The procedures for disclosing regulated information depend on whether the issuer’s securities are traded on a regulated market on the Helsinki Stock Exchange or on a multilateral trading facility on First North Finland.

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Disclosure and dissemination of regulated information

An issuer subject to trading on a regulated market is required to disclose regulated information in a manner ensuring fast access to such information on a non-discriminatory basis. This means that the issuer must ensure dissemination of information to the media so as to ensure that the information is disseminated as extensively as possible in the home country and also Europe-wide where feasible. The requirement of Europe-wide dissemination may be considered fulfilled by, for example, submitting the information to international news agencies specialised in the communication of financial information. Disclosure of regulated information solely via social media does not fulfil the above-mentioned requirements.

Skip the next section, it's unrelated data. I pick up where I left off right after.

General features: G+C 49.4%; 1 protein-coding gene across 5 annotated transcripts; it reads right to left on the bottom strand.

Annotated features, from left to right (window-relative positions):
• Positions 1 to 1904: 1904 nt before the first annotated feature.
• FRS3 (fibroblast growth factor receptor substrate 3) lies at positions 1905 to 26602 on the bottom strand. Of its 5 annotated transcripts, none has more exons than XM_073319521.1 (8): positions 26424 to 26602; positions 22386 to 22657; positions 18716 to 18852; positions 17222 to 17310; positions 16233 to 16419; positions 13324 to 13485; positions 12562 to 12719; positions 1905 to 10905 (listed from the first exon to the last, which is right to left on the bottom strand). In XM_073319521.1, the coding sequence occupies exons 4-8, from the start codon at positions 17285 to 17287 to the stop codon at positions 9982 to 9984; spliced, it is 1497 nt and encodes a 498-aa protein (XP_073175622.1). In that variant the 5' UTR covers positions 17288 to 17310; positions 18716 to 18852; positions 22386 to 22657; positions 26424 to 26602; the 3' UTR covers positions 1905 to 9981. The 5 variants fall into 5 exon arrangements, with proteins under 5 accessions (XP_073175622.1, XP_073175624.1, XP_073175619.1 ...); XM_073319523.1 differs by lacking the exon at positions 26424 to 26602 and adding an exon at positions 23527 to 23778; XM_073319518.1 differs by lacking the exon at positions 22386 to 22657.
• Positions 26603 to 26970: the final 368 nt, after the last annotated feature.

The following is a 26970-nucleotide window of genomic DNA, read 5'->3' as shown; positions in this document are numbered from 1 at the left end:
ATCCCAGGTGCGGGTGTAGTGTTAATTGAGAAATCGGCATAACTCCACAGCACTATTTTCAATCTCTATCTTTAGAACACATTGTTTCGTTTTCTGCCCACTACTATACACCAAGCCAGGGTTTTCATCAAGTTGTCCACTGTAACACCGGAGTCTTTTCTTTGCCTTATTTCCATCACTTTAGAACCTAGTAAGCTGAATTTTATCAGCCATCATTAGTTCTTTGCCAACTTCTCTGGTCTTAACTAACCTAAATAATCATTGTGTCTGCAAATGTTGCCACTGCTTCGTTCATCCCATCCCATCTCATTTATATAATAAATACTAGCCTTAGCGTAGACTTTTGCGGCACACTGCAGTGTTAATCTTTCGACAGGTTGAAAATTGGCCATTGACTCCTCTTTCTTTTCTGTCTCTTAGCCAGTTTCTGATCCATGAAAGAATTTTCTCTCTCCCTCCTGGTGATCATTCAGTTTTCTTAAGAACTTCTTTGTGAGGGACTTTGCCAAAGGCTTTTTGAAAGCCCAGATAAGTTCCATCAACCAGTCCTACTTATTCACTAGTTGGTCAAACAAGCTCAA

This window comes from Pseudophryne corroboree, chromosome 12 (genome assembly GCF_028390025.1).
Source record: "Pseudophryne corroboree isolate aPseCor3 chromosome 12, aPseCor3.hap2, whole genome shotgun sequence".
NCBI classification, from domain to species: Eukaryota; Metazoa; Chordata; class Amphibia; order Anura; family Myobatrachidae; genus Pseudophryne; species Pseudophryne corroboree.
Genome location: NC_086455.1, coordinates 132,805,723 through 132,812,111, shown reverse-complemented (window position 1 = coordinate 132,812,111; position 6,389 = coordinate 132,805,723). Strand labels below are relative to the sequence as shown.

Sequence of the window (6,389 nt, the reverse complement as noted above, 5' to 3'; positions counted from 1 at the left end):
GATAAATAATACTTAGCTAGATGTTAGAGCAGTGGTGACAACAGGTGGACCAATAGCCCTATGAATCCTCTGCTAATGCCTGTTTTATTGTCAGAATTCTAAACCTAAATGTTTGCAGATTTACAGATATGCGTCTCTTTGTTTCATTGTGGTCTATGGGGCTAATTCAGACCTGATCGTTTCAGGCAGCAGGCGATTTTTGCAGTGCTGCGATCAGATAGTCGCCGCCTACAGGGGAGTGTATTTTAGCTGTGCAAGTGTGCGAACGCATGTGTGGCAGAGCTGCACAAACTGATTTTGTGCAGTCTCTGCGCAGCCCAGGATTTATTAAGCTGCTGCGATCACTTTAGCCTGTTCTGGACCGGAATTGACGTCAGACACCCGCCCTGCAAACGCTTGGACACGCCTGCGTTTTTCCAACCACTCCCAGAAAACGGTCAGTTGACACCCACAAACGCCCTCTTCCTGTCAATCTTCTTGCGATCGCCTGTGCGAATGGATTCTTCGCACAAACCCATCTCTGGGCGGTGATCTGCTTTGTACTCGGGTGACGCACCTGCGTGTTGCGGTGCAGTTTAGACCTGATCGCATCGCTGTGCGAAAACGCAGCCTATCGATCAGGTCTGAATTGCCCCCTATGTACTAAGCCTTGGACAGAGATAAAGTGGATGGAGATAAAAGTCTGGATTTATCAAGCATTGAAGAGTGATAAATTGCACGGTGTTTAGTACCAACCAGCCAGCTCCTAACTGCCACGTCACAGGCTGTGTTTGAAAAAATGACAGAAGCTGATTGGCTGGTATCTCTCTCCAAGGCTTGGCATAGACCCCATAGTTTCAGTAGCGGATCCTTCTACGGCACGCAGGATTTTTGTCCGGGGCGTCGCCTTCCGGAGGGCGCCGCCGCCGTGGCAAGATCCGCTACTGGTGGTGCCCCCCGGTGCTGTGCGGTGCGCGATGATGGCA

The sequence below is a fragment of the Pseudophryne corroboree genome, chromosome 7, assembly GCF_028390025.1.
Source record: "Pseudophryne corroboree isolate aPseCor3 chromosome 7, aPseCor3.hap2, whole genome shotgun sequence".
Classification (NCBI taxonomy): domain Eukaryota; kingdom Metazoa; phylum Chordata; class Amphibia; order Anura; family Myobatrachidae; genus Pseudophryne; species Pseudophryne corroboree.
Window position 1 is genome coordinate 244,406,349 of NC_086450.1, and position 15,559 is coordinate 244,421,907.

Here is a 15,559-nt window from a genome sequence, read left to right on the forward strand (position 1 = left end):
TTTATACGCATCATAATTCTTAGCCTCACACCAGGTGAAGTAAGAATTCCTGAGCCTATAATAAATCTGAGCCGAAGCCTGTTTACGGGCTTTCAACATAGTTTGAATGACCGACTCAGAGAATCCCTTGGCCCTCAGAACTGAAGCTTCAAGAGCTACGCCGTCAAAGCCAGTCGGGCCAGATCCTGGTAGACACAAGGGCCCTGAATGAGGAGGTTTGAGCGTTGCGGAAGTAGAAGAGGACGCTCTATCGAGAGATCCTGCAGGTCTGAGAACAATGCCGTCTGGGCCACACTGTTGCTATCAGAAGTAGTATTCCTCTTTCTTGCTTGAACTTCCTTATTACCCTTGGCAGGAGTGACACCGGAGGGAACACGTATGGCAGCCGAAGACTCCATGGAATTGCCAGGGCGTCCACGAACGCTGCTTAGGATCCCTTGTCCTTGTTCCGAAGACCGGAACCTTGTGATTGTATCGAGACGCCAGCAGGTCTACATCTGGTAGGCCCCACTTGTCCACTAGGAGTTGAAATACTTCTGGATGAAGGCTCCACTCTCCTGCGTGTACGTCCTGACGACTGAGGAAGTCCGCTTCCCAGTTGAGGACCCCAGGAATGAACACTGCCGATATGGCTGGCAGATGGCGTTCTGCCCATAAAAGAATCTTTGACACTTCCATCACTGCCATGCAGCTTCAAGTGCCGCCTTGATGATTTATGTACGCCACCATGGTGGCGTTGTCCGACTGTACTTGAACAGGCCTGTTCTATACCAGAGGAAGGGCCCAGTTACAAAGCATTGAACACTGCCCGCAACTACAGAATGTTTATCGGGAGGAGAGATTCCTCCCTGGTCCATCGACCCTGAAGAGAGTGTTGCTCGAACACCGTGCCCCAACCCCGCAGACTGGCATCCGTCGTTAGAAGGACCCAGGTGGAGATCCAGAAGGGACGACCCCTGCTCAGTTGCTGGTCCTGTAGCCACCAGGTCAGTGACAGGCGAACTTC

In addition to the media, regulated information must also be filed with the operator of the regulated market and the FIN-FSA. The FIN-FSA considers that the legal obligation of filing  the regulated information to the FIN-FSA is fulfilled when the issuer submits the information to the national central storage for regulated information (officially appointed mechanism, OAM), where the FIN-FSA can access it. In Finland, the OAM is serviced by the Helsinki Stock Exchange. In submitting information to the national storage mechanism, the issuer should use the respective OAM message categories. More guidance on the use of OAM message categories is available on the Helsinki Stock Exchange website.